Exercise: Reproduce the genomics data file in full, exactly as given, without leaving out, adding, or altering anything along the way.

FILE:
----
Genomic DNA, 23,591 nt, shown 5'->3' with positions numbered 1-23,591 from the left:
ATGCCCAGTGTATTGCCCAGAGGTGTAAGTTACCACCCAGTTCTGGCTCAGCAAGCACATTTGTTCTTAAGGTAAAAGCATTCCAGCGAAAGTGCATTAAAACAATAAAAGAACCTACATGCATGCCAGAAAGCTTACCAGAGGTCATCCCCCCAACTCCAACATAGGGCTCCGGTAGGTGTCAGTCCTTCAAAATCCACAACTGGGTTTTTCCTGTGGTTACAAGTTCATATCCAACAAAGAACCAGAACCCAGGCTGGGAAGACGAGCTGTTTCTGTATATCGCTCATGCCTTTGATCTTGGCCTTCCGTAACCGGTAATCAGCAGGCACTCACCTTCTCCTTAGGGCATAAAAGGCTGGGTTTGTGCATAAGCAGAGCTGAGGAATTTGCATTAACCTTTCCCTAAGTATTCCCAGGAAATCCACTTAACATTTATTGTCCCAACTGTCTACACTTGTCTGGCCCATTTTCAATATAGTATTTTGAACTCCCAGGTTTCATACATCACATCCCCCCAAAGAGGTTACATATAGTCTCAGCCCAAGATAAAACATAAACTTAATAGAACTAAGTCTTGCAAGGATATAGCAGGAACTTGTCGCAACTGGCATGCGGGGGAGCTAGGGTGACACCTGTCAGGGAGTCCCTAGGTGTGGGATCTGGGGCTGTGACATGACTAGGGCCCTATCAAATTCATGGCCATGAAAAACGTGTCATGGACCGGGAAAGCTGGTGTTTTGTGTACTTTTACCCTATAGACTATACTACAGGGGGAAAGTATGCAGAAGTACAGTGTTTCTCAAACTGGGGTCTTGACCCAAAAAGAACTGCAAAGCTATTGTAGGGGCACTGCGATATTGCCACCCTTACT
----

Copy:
Genomic DNA, 23,591 nt, shown 5'->3' with positions numbered 1-23,591 from the left:
ATGCCCAGTGTATTGCCCAGAGGTGTAAGTTACCACCCAGTTCTGGCTCAGCAAGCACATTTGTTCTTAAGGTAAAAGCATTCCAGCGAAAGTGCATTAAAACAATAAAAGAACCTACATGCATGCCAGAAAGCTTACCAGAGGTCATCCCCCCAACTCCAACATAGGGCTCCGGTAGGTGTCAGTCCTTCAAAATCCACAACTGGGTTTTTCCTGTGGTTACAAGTTCATATCCAACAAAGAACCAGAACCCAGGCTGGGAAGACGAGCTGTTTCTGTATATCGCTCATGCCTTTGATCTTGGCCTTCCGTAACCGGTAATCAGCAGGCACTCACCTTCTCCTTAGGGCATAAAAGGCTGGGTTTGTGCATAAGCAGAGCTGAGGAATTTGCATTAACCTTTCCCTAAGTATTCCCAGGAAATCCACTTAACATTTATTGTCCCAACTGTCTACACTTGTCTGGCCCATTTTCAATATAGTATTTTGAACTCCCAGGTTTCATACATCACATCCCCCCAAAGAGGTTACATATAGTCTCAGCCCAAGATAAAACATAAACTTAATAGAACTAAGTCTTGCAAGGATATAGCAGGAACTTGTCGCAACTGGCATGCGGGGGAGCTAGGGTGACACCTGTCAGGGAGTCCCTAGGTGTGGGATCTGGGGCTGTGACATGACTAGGGCCCTATCAAATTCATGGCCATGAAAAACGTGTCATGGACCGGGAAAGCTGGTGTTTTGTGTACTTTTACCCTATAGACTATACTACAGGGGGAAAGTATGCAGAAGTACAGTGTTTCTCAAACTGGGGTCTTGACCCAAAAAGAACTGCAAAGCTATTGTAGGGGCACTGCGATATTGCCACCCTTACT